“None of these things have been shown to be very effective,” Henderson said. “We don’t have a great clinical solution for cellulite so far, so the fact we have seen [Qwo] work in other parts of the body makes this an intriguing possibility.”

There’s serious bruising involved with Qwo.

Qwo’s website lists its possible side effects, which include injection site bruising, pain, redness, swelling and allergic reactions. A quick Google search will reveal before and after photos with bruises covering a large area, not just at the injection sites. Should that be concerning?

“Collagen also composes the lining of blood vessel walls, so we’re starting to see bruising can be extensive with Qwo partly because it can sometimes break down the very tiny blood vessels in the skin or subcutaneous tissue. It’s not harmful, but it’s visually bothersome,” Soleymani said.

Henderson agreed, saying that while the fibrous bands responsible for cellulite aren’t the only things made of collagen in that area of the body, they have the highest concentration, making them Qwo’s main target. However, Rezak explained that a small percentage of people who experience severe bruising may never heal.

“The downside is, when you have that much extensive bruising, almost always it usually just goes away but it can take weeks to a month to look like skin again. A small percentage of people can have hemosiderin staining, which stains the skin dark. That’s not been associated with Qwo, but is possible with extensive bruising,” she said.

Is Qwo safe? What are the long-term effects?

Rezak and Waldman both questioned the lack of diversity in Qwo’s Phase III trial: all of its participants were women and the majority were white, so it’s “hard to know if it can be applied to a more diverse population,” Waldman said.

Qwo has not been available long enough to know much about its long-term effects, but some physicians wonder if the body will treat it similarly to Botox.

“In the studies, almost everyone developed antibodies to the collagenase, which makes sense because it’s a foreign bacteria enzyme,” Waldman said. “I don’t know what the implications for that are. For other bacterial-derived injections, like Botox, that means in the future it doesn’t work for you. I don’t know if the same theory applies here, where if you got Qwo again in the future maybe it wouldn’t work.”

And while the bruising may subside, doctors don’t yet understand if there are long-term consequences of collagenase breaking down collagen in the blood vessels or skin around the injection area.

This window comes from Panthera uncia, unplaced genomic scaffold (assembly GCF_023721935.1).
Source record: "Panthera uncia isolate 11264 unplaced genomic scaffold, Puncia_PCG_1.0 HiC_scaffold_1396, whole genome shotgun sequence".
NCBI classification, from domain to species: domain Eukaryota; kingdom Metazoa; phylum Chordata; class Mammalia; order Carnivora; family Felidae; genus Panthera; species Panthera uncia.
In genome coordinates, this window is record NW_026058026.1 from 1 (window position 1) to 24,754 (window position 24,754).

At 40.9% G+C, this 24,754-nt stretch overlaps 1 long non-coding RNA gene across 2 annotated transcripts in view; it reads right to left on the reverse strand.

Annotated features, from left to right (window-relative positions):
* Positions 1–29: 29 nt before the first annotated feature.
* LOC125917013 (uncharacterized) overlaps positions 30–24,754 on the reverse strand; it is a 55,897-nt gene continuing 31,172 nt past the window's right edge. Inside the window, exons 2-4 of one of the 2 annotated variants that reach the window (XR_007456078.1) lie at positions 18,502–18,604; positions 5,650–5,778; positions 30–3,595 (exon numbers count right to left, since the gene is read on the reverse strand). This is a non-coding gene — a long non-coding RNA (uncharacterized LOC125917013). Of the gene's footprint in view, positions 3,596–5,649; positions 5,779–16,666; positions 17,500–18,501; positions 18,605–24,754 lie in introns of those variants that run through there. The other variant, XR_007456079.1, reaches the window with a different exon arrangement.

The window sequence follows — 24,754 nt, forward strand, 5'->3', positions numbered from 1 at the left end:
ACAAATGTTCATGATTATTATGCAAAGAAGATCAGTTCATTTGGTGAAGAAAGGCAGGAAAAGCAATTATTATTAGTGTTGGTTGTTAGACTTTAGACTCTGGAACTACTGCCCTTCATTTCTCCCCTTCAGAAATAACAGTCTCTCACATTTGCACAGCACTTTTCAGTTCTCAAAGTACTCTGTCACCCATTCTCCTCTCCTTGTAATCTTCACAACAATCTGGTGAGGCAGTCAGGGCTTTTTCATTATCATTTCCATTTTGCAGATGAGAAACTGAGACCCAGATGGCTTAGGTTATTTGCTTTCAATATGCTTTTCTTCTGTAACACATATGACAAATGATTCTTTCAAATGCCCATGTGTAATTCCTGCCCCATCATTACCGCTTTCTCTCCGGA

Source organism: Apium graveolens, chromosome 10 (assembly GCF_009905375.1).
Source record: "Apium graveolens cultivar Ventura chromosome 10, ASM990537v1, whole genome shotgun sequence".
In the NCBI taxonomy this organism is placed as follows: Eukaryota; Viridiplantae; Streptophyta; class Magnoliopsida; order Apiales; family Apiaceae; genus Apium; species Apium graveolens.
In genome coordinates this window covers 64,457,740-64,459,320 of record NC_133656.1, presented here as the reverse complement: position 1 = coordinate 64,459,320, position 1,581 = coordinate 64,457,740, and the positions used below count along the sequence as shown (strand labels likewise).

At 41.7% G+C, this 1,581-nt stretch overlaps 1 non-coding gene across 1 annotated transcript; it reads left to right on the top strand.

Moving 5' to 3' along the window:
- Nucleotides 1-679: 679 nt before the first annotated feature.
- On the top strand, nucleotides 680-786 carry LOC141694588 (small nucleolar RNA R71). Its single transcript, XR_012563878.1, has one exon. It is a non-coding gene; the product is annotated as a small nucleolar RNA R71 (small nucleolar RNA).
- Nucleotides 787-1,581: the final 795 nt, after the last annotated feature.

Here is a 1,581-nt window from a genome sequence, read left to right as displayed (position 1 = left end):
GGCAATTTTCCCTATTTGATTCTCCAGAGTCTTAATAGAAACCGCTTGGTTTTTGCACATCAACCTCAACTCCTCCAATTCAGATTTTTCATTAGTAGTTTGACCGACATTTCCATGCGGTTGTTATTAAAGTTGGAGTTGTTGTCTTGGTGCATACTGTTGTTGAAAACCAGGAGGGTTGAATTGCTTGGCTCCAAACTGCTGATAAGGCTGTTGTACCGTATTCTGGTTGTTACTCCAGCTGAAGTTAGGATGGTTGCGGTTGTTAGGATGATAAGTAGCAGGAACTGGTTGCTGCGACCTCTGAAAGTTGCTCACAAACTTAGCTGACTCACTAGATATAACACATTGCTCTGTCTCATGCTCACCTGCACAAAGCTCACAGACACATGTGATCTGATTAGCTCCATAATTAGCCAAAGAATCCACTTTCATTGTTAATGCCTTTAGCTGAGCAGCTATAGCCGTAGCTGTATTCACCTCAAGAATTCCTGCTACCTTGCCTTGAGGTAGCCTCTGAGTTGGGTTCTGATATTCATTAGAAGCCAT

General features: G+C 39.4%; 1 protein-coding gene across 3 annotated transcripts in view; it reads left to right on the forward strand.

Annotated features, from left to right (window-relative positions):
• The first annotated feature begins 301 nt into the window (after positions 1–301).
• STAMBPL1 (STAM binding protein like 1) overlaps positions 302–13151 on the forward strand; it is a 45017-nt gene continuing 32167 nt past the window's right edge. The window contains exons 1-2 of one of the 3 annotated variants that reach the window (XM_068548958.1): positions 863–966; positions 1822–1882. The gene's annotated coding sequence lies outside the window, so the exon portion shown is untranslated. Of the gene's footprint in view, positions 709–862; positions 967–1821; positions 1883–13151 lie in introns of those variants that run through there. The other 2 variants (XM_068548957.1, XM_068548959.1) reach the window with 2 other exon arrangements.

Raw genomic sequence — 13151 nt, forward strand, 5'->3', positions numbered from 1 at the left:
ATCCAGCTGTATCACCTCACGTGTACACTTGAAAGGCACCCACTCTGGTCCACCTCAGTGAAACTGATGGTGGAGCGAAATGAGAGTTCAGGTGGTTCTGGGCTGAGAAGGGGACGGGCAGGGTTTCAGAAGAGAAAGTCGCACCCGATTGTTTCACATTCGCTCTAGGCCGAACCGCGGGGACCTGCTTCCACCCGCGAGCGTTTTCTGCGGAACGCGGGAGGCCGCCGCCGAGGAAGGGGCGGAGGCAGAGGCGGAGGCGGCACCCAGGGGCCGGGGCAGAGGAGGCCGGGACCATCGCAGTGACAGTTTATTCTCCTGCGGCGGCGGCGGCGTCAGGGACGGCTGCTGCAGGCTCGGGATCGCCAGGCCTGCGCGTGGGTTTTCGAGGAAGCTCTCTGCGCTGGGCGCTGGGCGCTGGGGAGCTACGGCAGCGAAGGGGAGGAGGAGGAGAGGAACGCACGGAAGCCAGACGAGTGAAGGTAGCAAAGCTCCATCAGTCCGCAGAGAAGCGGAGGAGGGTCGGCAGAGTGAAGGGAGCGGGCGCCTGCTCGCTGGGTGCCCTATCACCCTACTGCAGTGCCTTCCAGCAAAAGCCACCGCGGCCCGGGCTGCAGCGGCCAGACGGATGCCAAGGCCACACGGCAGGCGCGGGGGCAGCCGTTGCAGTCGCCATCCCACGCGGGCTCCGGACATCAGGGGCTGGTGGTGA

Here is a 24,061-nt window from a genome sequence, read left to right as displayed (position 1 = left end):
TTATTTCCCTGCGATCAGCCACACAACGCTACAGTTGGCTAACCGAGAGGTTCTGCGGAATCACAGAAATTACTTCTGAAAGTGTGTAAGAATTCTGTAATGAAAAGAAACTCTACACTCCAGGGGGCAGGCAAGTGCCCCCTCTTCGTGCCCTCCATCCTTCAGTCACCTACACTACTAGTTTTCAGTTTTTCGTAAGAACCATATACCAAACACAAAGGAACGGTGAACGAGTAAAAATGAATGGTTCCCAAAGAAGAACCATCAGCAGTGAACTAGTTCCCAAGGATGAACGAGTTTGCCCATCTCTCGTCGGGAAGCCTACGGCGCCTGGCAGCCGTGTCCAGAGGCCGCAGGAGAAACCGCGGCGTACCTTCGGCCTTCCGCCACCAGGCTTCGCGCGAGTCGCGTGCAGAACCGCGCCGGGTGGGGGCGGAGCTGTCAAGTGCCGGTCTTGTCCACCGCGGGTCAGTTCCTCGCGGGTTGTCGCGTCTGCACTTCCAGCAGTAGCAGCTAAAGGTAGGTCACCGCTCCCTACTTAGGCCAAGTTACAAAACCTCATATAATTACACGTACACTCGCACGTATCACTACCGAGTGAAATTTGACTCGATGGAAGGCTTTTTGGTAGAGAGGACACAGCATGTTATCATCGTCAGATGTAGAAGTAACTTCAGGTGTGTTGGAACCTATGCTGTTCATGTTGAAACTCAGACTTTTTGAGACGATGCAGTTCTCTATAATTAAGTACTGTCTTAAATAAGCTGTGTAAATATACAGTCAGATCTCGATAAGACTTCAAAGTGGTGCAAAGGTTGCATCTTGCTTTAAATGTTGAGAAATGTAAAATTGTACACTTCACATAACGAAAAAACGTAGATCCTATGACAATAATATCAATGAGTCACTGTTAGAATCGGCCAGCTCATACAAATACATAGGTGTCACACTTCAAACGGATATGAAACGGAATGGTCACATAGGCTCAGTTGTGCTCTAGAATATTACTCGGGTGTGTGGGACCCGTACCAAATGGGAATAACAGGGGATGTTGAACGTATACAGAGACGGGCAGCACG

“We don’t really know what the long-term implications of that are, which is probably what makes me the most hesitant about this,” Waldman said. “Since it hasn’t been FDA-approved for long, we don’t know what long-term ramifications are to breaking down collagen in your connective tissue.”

“Clinician expertise and having done this makes a big difference. Some people are more sensitive to this enzyme, so there’s a chance for atrophy of the skin. I can see this happening in unsupervised med spas.”

– Teo Soleymani, UCLA Health

Until more is known about potential complications from Qwo, those who opt to try it should carefully consider the source.

“Theoretically, if you inject it too shallow or not at the right angle, you can place this collagenase in the dermis and that can cause poor outcomes in the skin,” Soleymani said. “That’s where clinician expertise and having done this makes a big difference. Some people are more sensitive to this enzyme, so there’s a chance for atrophy of the skin. I can see this happening in unsupervised med spas.”

“Unfortunately, in academia, I deal with a lot of complications that arise from these kinds of treatments, like contour deformities and fat necrosis, and they’re hard to treat. We can’t always predict the outcomes of these treatments,” Rezak said.

If you decide to try Qwo, these experts agree that you should find someone who can take your medical history into account and is highly qualified to perform the injections.

“For all types of injectables, I recommend getting them from a board-certified dermatologist or board-certified plastic surgeon. Side effects and complications are rare, but you want someone familiar with the anatomy who can manage complications,” Waldman said.

Most importantly, talk to your Qwo provider about whether the treatment is right for your body. Each patient, and each patient’s cellulite, is unique.

“Unfortunately, it’s not a magic bullet for all cellulite,” Soleymani said. “The right patient selection is critical, as it is with every cosmetic treatment. It’s nice for people who have a few small problem areas who don’t want to undergo bigger, more involved procedures, but with the understanding that you’re going to get less effective treatment overall. If you’re someone who has a lot of dimpling or have already tried body contouring or laser-assisted cellulite reduction, this may not work great for you.”